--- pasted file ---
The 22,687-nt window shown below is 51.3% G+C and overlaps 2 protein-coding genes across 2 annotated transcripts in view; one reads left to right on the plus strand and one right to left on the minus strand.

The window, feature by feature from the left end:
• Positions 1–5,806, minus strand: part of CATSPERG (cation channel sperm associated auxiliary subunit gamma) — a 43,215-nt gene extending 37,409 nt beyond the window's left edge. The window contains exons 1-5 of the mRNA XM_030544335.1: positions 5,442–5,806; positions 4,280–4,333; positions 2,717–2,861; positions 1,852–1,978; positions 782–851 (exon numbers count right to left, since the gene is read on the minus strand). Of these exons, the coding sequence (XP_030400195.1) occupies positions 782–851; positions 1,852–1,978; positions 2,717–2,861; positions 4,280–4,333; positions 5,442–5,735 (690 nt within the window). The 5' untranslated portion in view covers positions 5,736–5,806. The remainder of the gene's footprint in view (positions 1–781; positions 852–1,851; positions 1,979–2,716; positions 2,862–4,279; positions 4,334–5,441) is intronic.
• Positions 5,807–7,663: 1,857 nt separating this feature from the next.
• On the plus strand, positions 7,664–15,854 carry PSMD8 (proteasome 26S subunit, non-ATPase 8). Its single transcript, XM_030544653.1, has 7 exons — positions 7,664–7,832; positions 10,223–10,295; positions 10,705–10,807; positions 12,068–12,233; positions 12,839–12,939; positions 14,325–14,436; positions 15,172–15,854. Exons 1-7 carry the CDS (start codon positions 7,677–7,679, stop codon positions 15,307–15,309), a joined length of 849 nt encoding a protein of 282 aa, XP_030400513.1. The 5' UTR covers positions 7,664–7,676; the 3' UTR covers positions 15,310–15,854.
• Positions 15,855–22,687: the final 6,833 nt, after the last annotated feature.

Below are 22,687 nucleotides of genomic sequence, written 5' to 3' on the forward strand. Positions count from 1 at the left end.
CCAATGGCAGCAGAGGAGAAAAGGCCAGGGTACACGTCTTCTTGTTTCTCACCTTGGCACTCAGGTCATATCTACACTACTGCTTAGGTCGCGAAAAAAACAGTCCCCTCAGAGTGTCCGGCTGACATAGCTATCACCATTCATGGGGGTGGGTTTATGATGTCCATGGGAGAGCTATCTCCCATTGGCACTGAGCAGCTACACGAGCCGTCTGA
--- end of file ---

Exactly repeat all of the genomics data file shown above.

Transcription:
The 22,687-nt window shown below is 51.3% G+C and overlaps 2 protein-coding genes across 2 annotated transcripts in view; one reads left to right on the plus strand and one right to left on the minus strand.

The window, feature by feature from the left end:
• Positions 1–5,806, minus strand: part of CATSPERG (cation channel sperm associated auxiliary subunit gamma) — a 43,215-nt gene extending 37,409 nt beyond the window's left edge. The window contains exons 1-5 of the mRNA XM_030544335.1: positions 5,442–5,806; positions 4,280–4,333; positions 2,717–2,861; positions 1,852–1,978; positions 782–851 (exon numbers count right to left, since the gene is read on the minus strand). Of these exons, the coding sequence (XP_030400195.1) occupies positions 782–851; positions 1,852–1,978; positions 2,717–2,861; positions 4,280–4,333; positions 5,442–5,735 (690 nt within the window). The 5' untranslated portion in view covers positions 5,736–5,806. The remainder of the gene's footprint in view (positions 1–781; positions 852–1,851; positions 1,979–2,716; positions 2,862–4,279; positions 4,334–5,441) is intronic.
• Positions 5,807–7,663: 1,857 nt separating this feature from the next.
• On the plus strand, positions 7,664–15,854 carry PSMD8 (proteasome 26S subunit, non-ATPase 8). Its single transcript, XM_030544653.1, has 7 exons — positions 7,664–7,832; positions 10,223–10,295; positions 10,705–10,807; positions 12,068–12,233; positions 12,839–12,939; positions 14,325–14,436; positions 15,172–15,854. Exons 1-7 carry the CDS (start codon positions 7,677–7,679, stop codon positions 15,307–15,309), a joined length of 849 nt encoding a protein of 282 aa, XP_030400513.1. The 5' UTR covers positions 7,664–7,676; the 3' UTR covers positions 15,310–15,854.
• Positions 15,855–22,687: the final 6,833 nt, after the last annotated feature.

Below are 22,687 nucleotides of genomic sequence, written 5' to 3' on the forward strand. Positions count from 1 at the left end.
CCAATGGCAGCAGAGGAGAAAAGGCCAGGGTACACGTCTTCTTGTTTCTCACCTTGGCACTCAGGTCATATCTACACTACTGCTTAGGTCGCGAAAAAAACAGTCCCCTCAGAGTGTCCGGCTGACATAGCTATCACCATTCATGGGGGTGGGTTTATGATGTCCATGGGAGAGCTATCTCCCATTGGCACTGAGCAGCTACACGAGCCGTCTGA